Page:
King Morgon was supposedly a necromancer of terrible power, and it is written that as he lay dying, he told the Lannisters who had slain him (amongst them three of Loreon’s own sons) that he would return from the grave to wreak vengeance upon them one and all.  To prevent that, Loreon had Morgon’s body hacked into a hundred pieces and fed to his lions.  In a grisly aftermath, however, those selfsame lions broke loose two years later in the bowels of Casterly Rock, and slew the king’s sons, just as the Hooded King had promised.

Dywen said Craster was a kinslayer, liar, raper, and craven, and hinted that he trafficked with slavers and demons. "And worse," the old forester would add, clacking his wooden teeth. "There's a cold smell to that one, there is."

Apparently the Westerlands Chapter in TWOIAF is abridged from this full version on GRRM’s website.
http://www.georgerrmartin.com/world-of-ice-and-fire-sample/

 

Thanks to the other posters on this thread as their mental meanderings helped greatly in filling in some holes! I’m guessing that this goes back to some connection with the Rhoyne. The Casterlys had reason to visit the Rhoyne after their gold discovery as the Rhoynar were expert metal workers. Garin’s curse of greyscale was ~700BC, long after the Casterlys, but we don’t know that greyscale (or something similar) didn’t exist long before that point or that it wasn’t used as a threat. At the same time the Valyrians made a truce with the Rhoyne instead of fire-and-blooding them like everyone else, they were avoiding the Casterlys and then later the Lannisters while we have reports of hooded lords who can perform necromancy and control thralls in the Westerlands. Given Tywin’s and Craster’s connections to “foul humors” and rain, it all sounds Shrouded Lord-ish.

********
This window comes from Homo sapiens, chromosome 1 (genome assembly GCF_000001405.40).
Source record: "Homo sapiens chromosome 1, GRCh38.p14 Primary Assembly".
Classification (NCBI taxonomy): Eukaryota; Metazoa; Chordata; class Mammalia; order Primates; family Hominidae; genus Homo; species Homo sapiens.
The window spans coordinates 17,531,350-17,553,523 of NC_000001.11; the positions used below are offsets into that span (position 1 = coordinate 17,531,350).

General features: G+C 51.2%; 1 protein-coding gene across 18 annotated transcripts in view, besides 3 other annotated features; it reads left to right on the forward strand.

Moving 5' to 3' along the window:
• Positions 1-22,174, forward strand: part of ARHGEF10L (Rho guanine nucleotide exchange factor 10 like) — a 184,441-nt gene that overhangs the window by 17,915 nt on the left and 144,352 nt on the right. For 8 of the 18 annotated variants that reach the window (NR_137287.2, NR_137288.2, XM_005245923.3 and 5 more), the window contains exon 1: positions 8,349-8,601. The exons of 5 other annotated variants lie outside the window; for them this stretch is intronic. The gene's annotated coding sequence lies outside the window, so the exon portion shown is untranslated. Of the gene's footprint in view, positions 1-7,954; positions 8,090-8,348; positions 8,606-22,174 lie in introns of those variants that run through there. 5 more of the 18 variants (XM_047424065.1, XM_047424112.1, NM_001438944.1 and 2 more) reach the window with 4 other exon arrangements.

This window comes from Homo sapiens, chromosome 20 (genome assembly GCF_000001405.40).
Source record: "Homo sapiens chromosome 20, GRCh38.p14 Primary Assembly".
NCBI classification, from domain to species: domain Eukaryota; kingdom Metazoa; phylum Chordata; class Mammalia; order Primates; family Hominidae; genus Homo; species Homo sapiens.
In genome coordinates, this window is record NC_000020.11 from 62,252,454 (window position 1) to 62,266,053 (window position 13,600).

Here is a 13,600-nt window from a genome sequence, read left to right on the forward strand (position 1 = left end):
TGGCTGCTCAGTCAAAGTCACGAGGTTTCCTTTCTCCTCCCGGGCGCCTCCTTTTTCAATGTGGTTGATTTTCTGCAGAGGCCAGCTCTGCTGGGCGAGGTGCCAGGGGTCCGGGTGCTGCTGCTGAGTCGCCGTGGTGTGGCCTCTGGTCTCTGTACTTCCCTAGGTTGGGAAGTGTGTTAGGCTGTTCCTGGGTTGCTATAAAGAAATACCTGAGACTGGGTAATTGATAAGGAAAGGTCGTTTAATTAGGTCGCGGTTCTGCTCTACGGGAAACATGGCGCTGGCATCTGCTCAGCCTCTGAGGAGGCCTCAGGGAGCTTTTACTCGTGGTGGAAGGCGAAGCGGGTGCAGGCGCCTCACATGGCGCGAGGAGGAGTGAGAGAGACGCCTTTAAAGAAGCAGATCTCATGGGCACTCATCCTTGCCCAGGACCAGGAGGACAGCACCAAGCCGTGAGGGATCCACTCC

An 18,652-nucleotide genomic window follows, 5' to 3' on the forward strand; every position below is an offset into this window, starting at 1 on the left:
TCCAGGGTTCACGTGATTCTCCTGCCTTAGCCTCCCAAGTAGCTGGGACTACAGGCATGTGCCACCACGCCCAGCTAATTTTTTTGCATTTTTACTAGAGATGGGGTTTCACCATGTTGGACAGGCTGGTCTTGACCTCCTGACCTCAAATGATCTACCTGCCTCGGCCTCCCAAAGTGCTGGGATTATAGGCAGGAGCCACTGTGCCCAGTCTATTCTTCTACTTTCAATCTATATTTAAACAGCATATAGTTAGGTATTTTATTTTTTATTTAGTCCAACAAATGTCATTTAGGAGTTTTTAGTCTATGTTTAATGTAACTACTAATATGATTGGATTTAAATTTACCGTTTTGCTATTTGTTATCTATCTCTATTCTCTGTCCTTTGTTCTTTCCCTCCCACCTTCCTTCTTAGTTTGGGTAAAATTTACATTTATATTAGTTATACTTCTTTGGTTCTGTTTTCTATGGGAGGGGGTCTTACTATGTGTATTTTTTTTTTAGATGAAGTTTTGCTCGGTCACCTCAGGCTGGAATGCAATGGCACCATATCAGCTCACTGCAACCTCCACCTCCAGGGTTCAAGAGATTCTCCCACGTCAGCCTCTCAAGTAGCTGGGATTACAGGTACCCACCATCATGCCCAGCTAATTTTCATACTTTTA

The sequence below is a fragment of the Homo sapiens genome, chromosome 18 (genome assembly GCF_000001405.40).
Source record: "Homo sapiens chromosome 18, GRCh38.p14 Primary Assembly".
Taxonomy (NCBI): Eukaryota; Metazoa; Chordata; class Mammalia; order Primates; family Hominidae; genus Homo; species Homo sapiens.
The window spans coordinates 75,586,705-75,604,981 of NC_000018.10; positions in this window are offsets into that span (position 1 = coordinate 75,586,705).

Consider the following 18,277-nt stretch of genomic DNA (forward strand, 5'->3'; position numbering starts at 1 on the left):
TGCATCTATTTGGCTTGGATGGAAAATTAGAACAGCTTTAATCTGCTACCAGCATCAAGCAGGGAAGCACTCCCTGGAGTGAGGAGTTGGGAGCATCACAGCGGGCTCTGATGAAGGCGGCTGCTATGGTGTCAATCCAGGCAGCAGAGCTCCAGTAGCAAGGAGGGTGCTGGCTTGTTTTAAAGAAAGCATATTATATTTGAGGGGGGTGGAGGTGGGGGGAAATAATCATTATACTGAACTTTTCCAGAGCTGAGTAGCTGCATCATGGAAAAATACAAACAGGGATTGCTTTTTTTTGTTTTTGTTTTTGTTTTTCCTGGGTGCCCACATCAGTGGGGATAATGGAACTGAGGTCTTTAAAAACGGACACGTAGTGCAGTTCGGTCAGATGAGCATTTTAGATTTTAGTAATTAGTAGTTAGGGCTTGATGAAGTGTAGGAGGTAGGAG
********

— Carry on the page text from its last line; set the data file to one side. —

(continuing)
The wealth of the westerlands was matched, in ancient times, with the hunger of the Freehold of Valyria for precious metals, yet there seems no evidence that the dragonlords ever made contact with the lords of the Rock, Casterly or Lannister. Septon Barth speculated on the matter, referring to a Valyrian text that has since been lost, suggesting that the Freehold's sorcerers foretold that the gold of Casterly Rock would destroy them.

TWOIAF—Ancient History: Valyria’s Children

In short, the names and numbers of the peoples who fell to Valyria are unknown to us today. What records the Valyrians kept of their conquests were largely destroyed by the Doom, and few if any of these peoples documented their own histories in a way that survived the Freehold's dominion.

A few, such as the Rhoynar, lasted against the tide for centuries, or even millennia. The Rhoynar, who founded great cities along the Rhoyne, were said to be the first to learn the art of iron-making.

ADWD Tyrion V

"The conquerors did not believe either, Hugor Hill," said Ysilla. "The men of Volantis and Valyria hung Garin in a golden cage and made mock as he called upon his Mother to destroy them. But in the night the waters rose and drowned them, and from that day to this they have not rested. They are down there still beneath the water, they who were once the lords of fire. Their cold breath rises from the murk to make these fogs, and their flesh has turned as stony as their hearts."